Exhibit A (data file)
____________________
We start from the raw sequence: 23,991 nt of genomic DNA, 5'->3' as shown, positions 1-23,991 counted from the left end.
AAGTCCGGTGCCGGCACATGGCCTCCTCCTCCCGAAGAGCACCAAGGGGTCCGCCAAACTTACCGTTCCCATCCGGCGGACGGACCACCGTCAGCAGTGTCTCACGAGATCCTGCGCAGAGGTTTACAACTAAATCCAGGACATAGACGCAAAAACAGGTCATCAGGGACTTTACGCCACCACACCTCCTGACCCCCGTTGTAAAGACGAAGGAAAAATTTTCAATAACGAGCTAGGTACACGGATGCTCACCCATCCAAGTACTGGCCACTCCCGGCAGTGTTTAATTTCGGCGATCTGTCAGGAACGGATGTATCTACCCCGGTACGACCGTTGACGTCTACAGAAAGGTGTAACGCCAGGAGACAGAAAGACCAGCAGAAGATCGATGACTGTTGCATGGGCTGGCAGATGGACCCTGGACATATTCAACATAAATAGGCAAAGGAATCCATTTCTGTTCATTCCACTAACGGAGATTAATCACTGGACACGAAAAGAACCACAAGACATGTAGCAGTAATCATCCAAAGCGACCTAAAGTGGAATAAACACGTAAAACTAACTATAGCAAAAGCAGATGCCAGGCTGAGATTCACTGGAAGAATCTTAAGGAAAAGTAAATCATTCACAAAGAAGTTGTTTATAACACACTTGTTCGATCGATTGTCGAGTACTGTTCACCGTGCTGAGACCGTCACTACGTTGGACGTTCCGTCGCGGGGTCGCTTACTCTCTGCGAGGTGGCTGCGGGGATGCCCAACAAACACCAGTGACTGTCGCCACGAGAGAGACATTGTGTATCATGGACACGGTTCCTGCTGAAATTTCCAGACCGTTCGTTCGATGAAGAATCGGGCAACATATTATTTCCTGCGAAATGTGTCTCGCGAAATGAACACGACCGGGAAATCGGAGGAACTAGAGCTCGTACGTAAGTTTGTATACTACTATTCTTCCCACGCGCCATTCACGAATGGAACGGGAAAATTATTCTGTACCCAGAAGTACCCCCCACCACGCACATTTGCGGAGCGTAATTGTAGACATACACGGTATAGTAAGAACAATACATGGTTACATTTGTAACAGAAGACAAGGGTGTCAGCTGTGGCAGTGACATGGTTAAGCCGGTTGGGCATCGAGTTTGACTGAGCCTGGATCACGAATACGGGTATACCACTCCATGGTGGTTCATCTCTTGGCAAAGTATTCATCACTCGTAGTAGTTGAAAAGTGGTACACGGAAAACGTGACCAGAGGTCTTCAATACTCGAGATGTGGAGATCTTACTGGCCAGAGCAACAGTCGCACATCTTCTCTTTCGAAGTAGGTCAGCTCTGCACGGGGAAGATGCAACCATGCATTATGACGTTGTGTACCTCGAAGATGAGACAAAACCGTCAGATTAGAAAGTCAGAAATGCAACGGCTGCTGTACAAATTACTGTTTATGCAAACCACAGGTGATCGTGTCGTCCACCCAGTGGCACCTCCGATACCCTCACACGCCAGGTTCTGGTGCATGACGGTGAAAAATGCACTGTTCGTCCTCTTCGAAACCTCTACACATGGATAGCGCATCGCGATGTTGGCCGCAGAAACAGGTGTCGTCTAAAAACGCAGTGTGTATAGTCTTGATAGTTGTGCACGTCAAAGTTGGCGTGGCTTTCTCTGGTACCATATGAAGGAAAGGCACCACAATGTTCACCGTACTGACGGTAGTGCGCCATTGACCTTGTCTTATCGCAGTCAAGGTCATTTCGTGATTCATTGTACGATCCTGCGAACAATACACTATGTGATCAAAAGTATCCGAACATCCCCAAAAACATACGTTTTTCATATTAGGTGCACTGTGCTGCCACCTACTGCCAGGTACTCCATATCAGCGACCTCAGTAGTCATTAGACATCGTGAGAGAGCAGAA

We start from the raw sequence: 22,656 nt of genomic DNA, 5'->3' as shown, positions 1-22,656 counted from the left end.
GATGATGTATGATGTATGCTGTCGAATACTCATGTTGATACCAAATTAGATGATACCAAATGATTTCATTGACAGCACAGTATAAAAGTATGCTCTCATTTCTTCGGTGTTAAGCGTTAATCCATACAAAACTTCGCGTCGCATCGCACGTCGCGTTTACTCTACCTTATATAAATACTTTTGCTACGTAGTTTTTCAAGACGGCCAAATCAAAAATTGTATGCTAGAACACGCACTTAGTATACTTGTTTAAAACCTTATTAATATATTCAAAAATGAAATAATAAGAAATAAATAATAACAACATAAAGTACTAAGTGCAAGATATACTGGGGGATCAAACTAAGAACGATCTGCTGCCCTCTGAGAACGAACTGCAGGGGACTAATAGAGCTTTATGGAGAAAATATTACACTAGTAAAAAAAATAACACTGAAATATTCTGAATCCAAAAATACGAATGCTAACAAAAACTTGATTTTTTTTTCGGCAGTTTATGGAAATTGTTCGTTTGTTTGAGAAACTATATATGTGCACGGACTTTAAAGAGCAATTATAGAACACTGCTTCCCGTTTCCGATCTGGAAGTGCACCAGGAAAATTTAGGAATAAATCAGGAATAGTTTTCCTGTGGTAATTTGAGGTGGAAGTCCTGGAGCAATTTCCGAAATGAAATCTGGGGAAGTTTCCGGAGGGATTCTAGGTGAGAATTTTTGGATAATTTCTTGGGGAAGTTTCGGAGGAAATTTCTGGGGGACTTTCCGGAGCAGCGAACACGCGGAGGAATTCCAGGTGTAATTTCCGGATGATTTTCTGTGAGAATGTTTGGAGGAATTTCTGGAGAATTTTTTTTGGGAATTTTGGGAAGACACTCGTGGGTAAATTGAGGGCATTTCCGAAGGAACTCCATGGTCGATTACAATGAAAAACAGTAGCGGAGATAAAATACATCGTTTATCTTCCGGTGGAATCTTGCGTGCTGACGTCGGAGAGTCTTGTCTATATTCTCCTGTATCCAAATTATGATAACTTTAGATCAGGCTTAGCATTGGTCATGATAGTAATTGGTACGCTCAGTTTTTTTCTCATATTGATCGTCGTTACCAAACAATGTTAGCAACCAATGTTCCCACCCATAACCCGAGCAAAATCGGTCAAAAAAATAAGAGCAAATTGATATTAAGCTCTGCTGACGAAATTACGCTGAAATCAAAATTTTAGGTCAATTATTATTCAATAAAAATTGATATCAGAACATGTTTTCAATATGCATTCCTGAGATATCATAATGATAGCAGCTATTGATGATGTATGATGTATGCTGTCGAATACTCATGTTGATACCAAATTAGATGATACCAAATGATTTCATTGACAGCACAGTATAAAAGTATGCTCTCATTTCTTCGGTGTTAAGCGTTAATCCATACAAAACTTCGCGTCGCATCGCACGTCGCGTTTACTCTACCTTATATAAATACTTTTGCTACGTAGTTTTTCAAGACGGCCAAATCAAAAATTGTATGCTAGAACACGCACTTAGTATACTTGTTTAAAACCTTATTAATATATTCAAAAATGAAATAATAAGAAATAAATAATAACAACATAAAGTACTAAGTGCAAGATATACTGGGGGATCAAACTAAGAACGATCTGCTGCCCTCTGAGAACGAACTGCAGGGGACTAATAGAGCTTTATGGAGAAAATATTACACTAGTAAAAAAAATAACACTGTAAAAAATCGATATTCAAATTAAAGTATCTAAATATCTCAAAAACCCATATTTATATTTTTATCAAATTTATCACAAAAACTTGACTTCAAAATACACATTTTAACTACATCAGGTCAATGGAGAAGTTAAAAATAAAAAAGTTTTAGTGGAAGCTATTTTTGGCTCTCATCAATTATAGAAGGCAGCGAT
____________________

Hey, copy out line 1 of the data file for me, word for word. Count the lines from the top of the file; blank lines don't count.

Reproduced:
We start from the raw sequence: 23,991 nt of genomic DNA, 5'->3' as shown, positions 1-23,991 counted from the left end.